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Olli

Finding my first galaxies: Leo triplet and Andromeda

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After the warnings this week about the snow  I didn’t have much hope for clear skies but today I got a lucky break. I was in the middle of heavy showers and cloud but luckily was going in the opposite direction of where I am located. Anyway after having a extremely helpful discussion with @Stu earlier in the week about what galaxies should look like through my scope I was determined to find andromeda and also m81 and M82. I’d taken notes of what he told me Andromeda should look like as before in my previous report I thought I had seen it but I was wrong and way off the location.

 In the beginning of the session I always start with m45 and m42 as they are the easiest for me to locate and are some of my favourite objects to look at. After looking at them for a while a decide to show my parents  ( who actually gave me the scope as a gift) who both haven’t looked through a scope before and decided to show them m45 as it’s quite a nice bright and easy target to look at and both of their reactions were priceless. It’s always nice seeing people’s reactions when looking through a scope for the first time.

After they’d had enough, it was about 8:15pm and I turned my attention to Andromeda this has been teasing me since I’ve got my scope I’ve been determined to find it and have been getting slightly frustrated but thanks to Stu I managed to find it within about 10-15 minutes. It was still abit of a struggle locating it as I know it’s near the star Mirach but there are several bright orange stars and it confuses me sometimes. But wow, I may have gotten a bit over excited when I found it nearly knocked the whole set up over!. It was near the star I thought it was but a bit further away than I first looked. I suddenly saw a massive smudge of grey which was sort of diagonal covering the eyepiece. It was quite hard to see detail at first but my eyes still weren’t adjusted properly but when they gradually did I could see more detail. I’ve never been so excited and relieved at the same time to find something before. It was truly remarkable to see another galaxy.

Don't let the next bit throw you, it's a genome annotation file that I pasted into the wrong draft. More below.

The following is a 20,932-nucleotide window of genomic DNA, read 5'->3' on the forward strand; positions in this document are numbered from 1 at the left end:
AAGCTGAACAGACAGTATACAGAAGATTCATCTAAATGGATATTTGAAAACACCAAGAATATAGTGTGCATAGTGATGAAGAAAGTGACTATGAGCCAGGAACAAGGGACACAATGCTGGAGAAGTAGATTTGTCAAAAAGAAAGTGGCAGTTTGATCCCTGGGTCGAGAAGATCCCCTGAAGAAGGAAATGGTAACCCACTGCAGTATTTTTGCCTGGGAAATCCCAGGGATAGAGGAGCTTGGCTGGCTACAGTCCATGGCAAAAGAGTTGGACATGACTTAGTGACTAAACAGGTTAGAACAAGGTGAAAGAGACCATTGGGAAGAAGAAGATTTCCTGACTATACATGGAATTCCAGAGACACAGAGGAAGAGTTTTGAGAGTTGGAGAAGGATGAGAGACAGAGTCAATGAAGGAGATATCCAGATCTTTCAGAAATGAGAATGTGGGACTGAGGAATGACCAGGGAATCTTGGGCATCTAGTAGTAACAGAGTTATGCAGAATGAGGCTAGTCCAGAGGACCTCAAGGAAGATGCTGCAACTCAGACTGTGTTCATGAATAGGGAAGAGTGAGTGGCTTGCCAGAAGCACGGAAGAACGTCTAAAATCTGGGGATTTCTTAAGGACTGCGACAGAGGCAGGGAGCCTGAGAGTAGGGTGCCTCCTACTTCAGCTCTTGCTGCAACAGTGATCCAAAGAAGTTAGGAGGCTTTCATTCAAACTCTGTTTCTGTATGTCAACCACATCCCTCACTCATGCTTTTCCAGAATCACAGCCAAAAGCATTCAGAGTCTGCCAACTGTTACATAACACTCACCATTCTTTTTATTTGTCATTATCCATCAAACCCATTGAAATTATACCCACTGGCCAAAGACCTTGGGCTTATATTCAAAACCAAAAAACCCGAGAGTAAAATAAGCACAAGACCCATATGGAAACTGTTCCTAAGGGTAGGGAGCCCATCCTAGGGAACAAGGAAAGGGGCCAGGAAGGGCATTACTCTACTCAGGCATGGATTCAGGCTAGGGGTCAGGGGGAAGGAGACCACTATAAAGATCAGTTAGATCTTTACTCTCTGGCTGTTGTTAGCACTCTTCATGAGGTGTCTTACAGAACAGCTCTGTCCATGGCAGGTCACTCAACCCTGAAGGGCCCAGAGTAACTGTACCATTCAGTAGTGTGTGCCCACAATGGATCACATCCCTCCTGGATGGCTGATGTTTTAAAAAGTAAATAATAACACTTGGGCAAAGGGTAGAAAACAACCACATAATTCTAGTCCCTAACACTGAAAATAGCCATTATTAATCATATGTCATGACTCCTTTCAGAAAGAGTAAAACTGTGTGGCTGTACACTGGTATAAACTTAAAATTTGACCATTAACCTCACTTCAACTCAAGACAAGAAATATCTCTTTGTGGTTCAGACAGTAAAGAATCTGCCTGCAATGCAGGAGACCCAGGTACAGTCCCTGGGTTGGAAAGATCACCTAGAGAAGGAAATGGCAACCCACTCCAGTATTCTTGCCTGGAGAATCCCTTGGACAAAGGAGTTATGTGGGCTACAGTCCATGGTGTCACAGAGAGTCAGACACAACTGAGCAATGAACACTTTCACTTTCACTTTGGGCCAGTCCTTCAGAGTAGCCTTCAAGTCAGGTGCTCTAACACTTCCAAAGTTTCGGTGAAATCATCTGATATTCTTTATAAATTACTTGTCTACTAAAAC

Now after my emotions had settled I decided to look for m81 and m82 but for some reason I was struggling badly trying to locate these two. I was following  “ the tail” but after that I got completely lost there were to many stars and didn’t know which one to hop to next. I think I need to do a bit more reading up on that one.  However while star hoping I did see something strange. In the middle of the constellation I saw a orange light that quickly disappeared I tried to look up on stellarium to see what it was but I couldn’t. It was basically like a quick pulse of orange light. And then I saw it agin later on near Leo going the west to east.

So I didn’t want to give up  as it was around about 9pm and call it a night so I decided to find the Leo triplet. This constellation was simpler to work out compared to the one before. And I could easily find the Leo triplet. It was quite incredible. I couldn’t spend as long as I could as I did on m31 as it still took be about a few minutes to locate the galaxies near the constellation . However after seeing m31 I knew what the galaxies should look like, grey smudges. And there they were 3 small smudges. I could see two near each other and then one slightly higher up which was slightly out of view but I was very impressed on how they looked. Now I know where they are I’m definitely going to go back and have a proper look at them.

It was quite a long session  but rewarding I am definitely getting better now and getting to know the constellations. I’ve realised that I understand them more if I use geometry. I can’t make them out if try to see the animal or object from them ( apart from Orion).

Many Thanks for reading looking forward to my next session.

Clear Skies :) 

 

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A lovely report and great that you could share part of the experience with your parents :icon_biggrin:. What scope were you using?

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Hurray! Well done Olli :)